Just over a month after his first show at the Bodley closed, one of Warhol's shoe drawings was included in a group show at the Museum of Modern Art. "Recent Drawings U.S.A." ran at the Museum of Modern Art in New York from April 25 - August 5, 1956. (13) During part of that time, Warhol was on a round the world trip with Charles Lisanby - from June 16 to August 12, 1956 - taking a month's break from his I. Miller work. Lisanby and Warhol planned on visiting San Francisco, Honolulu, Tokyo, Hong Kong, Manila, Djakarta, Bali, Singapore, Bangkok, Angor Wat, Colombo, Calcutta, Katmandu, Benares, New Delhi, Agra, Aurangabad, Cairo, Luxor and Rome. (14)
AROUND THE WORLD
Although the list of cities Lisanby and Warhol planned to visit was extensive, some were just stop-offs where they would stay a night before continuing their voyage. Initially their Japan Airlines flight took them to San Francisco, then to Honolulu where, after a short stay, they were to catch another flight to take them to Kyoto. While in Honolulu Warhol and Lisanby shared the same hotel room. When Lisanby attempted to bring back to the room a young man he had met on the beach, he was confronted by an angry Warhol who slammed the door in his face, forcing Lisanby to take his new friend to a different hotel for drinks. When he returned to the room he was sharing with Warhol, Warhol refused to let him in.
"I still didn't have my key and he [Warhol] wouldn't open the door. I shouted, 'Andy, I know you're in there and you might as well open up because I can go and get another key!' and finally he opened the door. He walked back across the room and slouched on the bed droop-shouldered and said, 'I want to go home. There's no use in going on,' ... I remember sitting beside him, I put my arms around him and I was trying to calm him down, and he really did totally break down crying and then it got worse and he couldn't stop... I knew that he loved me, but he said, in a soft trembling voice, 'I love you.' I said, 'Andy, I know, and I love you too.' And he said, 'it's not the same thing.' And I said, 'I know it's not the same thing, you just have to understand that, but I do love you.'" (15)
Unrequited love would be a recurrent theme in Warhol's life. Later "boyfriends" such as Jon Gould would deny ever having sex with the artist.
Warhol and Lisanby's ambitious tour was slightly curtailed when Lisanby became ill in Calcutta. Lisanby later recalled, "I got quite ill in India, and we flew as quickly as we could to Italy because if I was going to be sick, I'd be sick in Italy." (16) They had also planned to spend time in Egypt, but when their plane landed in Cairo it was during the Suez Crisis and, instead of seeing the sights, they were treated to a propaganda film.
"It was the Suez Crisis. We flew over the Canal as it was happening. When we arrived in Cairo we were taken off the plane, and there were tanks with guns aimed at the plane and everything else, and we were taken off the plane into a little room, shown a documentary or, I guess, more of a propagandistic film, which I didn't pay much attention to. There were soldiers all over the place. Machine guns and everything. The plane was refueled, and we were put back on the plane... When we arrived in Rome, the [newspaper] extra was was already on the street: 'Suez.' I got better in Rome." (17)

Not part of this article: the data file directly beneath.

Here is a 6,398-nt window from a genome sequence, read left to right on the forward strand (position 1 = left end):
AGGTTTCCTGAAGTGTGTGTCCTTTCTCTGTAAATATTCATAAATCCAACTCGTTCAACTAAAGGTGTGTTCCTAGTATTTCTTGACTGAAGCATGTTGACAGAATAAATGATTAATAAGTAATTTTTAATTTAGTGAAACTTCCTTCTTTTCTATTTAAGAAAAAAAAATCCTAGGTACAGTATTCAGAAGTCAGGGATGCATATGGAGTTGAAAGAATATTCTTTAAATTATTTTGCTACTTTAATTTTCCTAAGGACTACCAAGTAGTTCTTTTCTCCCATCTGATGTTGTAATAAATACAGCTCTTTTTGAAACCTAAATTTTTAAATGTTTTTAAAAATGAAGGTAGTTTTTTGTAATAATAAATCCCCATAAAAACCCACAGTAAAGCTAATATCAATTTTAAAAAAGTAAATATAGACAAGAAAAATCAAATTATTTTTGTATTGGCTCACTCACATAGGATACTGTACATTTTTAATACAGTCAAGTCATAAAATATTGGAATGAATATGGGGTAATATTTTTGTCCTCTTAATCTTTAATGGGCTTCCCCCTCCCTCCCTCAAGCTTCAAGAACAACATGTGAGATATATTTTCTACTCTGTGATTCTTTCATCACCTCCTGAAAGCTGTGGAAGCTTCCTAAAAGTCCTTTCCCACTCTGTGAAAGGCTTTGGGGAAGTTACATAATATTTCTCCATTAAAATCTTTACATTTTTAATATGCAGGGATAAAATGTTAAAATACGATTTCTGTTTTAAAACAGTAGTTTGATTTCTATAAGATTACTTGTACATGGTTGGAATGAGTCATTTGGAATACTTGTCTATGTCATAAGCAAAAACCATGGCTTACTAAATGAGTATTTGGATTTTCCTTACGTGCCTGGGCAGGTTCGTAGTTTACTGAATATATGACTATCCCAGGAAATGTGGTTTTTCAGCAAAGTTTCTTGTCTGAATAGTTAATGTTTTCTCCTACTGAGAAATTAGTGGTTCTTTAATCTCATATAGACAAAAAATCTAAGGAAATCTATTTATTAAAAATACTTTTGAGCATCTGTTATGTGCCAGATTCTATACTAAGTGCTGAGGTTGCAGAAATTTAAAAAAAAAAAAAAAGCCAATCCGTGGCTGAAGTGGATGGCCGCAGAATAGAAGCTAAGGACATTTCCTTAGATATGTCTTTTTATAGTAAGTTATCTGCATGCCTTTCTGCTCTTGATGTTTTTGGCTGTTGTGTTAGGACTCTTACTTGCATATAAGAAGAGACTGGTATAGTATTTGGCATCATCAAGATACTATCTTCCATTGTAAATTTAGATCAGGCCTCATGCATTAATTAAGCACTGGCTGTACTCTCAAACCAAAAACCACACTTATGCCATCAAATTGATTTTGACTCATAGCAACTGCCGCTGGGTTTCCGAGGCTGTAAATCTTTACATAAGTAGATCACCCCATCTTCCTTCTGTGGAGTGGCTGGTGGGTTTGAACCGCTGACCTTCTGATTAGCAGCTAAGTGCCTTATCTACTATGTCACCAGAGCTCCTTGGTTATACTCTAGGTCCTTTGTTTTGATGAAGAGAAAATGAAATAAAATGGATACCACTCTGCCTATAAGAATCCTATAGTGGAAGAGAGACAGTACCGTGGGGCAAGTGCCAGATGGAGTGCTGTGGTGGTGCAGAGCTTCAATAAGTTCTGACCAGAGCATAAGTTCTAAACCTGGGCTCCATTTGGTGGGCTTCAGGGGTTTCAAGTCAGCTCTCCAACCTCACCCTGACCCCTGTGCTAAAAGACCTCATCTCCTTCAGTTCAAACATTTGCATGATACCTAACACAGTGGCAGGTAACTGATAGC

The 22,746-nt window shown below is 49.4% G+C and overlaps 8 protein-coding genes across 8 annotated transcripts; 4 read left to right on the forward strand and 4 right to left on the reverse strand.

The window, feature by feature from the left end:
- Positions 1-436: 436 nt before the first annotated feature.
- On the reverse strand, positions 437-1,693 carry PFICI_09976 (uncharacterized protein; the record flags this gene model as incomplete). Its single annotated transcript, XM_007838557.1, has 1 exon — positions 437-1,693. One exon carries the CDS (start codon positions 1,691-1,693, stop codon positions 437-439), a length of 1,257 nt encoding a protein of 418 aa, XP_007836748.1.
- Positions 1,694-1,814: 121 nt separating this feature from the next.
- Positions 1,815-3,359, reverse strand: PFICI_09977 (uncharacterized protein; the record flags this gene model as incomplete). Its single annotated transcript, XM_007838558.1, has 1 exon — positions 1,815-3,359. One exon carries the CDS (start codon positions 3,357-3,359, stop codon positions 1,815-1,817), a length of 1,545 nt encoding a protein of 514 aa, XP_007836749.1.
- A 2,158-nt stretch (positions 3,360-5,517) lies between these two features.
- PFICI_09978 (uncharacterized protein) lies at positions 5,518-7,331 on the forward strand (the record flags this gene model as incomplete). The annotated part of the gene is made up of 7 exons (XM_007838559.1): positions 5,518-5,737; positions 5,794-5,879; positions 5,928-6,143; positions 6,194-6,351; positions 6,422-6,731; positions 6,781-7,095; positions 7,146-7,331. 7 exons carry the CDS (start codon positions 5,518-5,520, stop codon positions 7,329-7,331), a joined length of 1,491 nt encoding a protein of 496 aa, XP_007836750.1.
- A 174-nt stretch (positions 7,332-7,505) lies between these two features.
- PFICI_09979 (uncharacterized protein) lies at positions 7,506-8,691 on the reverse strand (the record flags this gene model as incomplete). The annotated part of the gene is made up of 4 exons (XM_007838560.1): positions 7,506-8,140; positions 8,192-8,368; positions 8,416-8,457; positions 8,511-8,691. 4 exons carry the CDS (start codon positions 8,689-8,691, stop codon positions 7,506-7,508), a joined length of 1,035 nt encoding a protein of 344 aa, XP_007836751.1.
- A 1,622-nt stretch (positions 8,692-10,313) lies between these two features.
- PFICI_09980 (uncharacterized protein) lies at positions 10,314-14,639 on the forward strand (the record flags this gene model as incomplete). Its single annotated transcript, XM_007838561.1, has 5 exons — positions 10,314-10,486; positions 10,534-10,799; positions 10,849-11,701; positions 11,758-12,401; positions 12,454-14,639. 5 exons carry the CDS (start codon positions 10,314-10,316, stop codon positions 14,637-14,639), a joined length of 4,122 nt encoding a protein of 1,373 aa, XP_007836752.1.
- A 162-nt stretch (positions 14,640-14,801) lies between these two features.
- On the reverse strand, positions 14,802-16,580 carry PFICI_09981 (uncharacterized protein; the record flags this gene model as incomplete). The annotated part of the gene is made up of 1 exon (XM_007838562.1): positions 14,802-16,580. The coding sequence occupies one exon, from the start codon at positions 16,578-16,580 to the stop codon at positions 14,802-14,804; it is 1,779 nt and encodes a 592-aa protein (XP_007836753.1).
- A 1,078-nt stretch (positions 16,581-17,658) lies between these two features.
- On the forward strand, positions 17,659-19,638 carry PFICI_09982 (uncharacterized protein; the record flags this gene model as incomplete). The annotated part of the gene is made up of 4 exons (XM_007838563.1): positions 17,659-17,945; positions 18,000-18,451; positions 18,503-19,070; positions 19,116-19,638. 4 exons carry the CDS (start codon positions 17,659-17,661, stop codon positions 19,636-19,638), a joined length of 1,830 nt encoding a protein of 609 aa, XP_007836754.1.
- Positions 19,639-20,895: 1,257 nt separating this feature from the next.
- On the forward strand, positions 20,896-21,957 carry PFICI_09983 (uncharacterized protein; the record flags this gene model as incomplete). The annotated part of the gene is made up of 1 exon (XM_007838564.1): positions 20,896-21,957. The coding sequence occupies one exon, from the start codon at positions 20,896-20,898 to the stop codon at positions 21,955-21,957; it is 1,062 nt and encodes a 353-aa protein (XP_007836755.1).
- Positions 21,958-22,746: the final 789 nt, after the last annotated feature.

They exchanged the Egypt portion of their trip for a trip to Amsterdam before returning to the U.S. in August. (18) The "Recent Drawings" exhibition had just finished and Warhol offered to donate a drawing of a shoe to the museum for their permanent collection. In October, he received a rejection letter from Alfred H. Barr, the Director of Museum Collections, informing Warhol that they could not accept the drawing titled Shoe due to the museum's "severely limited gallery and storage space." (19)
IN THE BOTTOM OF MY GARDEN (1956)
When Warhol produced his next book of drawings - In The Bottom of My Garden - Charles Lisanby thought that many of the images were based on books they came across in Amsterdam during their world tour. An exhibition of Warhol's drawings from the book took place at Serendipity 3 in December 1956.
" ...These pictures here - In the Bottom of My Garden - these were done after our famous tour around the world, and in Amsterdam... while we were there [in Amsterdam], we found a series of little books... of fairies wearing flowers as costumes, and so on. And he really based all of these drawings in this section on those. I suppose not all of them, but the whole idea was, more or less, inspired by these things... Flower Fairies of the Autumn by Cicely Mary Barker... They're children's books, and you can see where he took the things." (20)
Nathan Gluck recalled that Warhol's self-published book was sometimes referred to as "The Fairy Book" and that Warhol's images may have been influenced by a book they saw at a book dealer named Cane, probably on "34th Street or so," where Warhol purchased books. One of the books, Les Fleurs Animee, [illustrated] by [J.-J.] Grandville had images where flowers were "little people and things." (21) Another possible influence was Jacques Stella's Les Jeux et plaisirs de l'enfance. (22)